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Top health care stories of 2009

Swine flu, health reform, and debates over breast and prostate screening tests are among the top 10 health stories of 2009.

J0400437_188035_7 Public Citizen, a consumer advocacy organization, offers this list of the top health care events last year:
  • Tom Daschle: Daschle was slated to be the White House’s chief health care adviser and secretary of the Department of Health and Human Services, but revelations that he hadn’t paid $128,000 in back taxes forced him to withdraw.
  • Sanjay Gupta, M.D.: Two months after rumors that Gupta would be named surgeon general, the CNN-TV doctor removed his name from consideration.
  • Contaminated peanut products: More than 700 people were sickened and nine may have died from a Salmonella outbreak involving peanut products produced by the Peanut Corp of America.
  • Government Accountability Office report on the FDA: The GAO issued a report strongly criticizing the Food and Drug Administration for failing to protect the public by its lax or minimal testing of medical devices.
  • Nutrition information on menus: A federal appeals court upheld the requirement that fast-food restaurants in New York include the calorie count for items on its menus.
  • Kathleen Sebelius. Sebelius, whose health-related background includes being insurance commissioner and governor in Kansas, was named secretary of Health and Human Services.
  • Health care reform: After an absence of debate during the Bush years, health care burst onto the scene with clashes between those who want a different health care delivery system and those who want more money for the ineffective-ridden, fragmented, costly current system.
  • Wyeth vs. Levine: The Supreme Court ruled in favor of allowing patients to sue in state court for harmful side effects of drugs that aren’t properly disclosed even if the drug has been approved by the FDA.
  • Pharmaceutical company mergers: Roche Holding acquired controlling shares in Genentech; Merck & Co. bought Schering-Plough; and Pfizer acquired Wyeth.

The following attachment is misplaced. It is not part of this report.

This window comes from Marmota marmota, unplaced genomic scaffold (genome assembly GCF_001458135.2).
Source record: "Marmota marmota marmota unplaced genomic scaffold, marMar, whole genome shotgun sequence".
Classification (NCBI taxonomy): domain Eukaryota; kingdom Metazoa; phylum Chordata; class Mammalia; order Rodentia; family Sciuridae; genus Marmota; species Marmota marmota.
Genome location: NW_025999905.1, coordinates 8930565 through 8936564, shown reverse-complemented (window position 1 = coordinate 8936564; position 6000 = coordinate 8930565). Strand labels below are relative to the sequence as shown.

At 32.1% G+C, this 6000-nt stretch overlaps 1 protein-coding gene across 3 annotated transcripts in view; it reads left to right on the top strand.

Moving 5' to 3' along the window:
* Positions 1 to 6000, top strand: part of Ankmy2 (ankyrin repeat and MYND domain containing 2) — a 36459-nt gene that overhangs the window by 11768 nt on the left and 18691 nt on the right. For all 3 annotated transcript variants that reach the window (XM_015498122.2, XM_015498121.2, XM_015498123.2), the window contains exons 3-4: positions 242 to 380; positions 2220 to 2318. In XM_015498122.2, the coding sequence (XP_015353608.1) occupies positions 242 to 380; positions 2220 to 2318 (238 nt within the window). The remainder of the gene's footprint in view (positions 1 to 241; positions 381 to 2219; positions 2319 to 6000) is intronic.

• Stem-cell research: President Obama reversed the Bush administration’s restrictions on federal financing for stem-cell research.
  • FDA appointments: The appointments of Margaret Hamburg, M.D., and Joshua Sharfstein, M.D., to FDA positions raised expectations that the agency would assign a higher priority to safety and efficacy and address the agency’s weaknesses in drug approval.
  • PSA blood tests: The prostate cancer screening test was found to save few lives, and the test also was found to lead to risky and unnecessary treatments.
  • Pistachio contamination. Although Salmonella infested pistachios were shipped to 31 states, the CDC only identified one person with the strain of Salmonella in the recall.
  • Plan B contraceptive: Following a court ruling, the FDA reduced the age for selling Plan B – the “morning after” contraceptive – without a prescription from 18 to 17.
  • Swine flu: At the end of April, U.S. Homeland Security and the CDC declared a public health state of emergency. The World Health Organization declared the flu a “pandemic” in mid-June.
  • Health care reform: A coalition – including labor, the drug and device industries, and health insurance lobbyists – met with the Obama administration and indicated their willingness to control costs voluntarily. However, the industry groups later hedged on their initial pledge.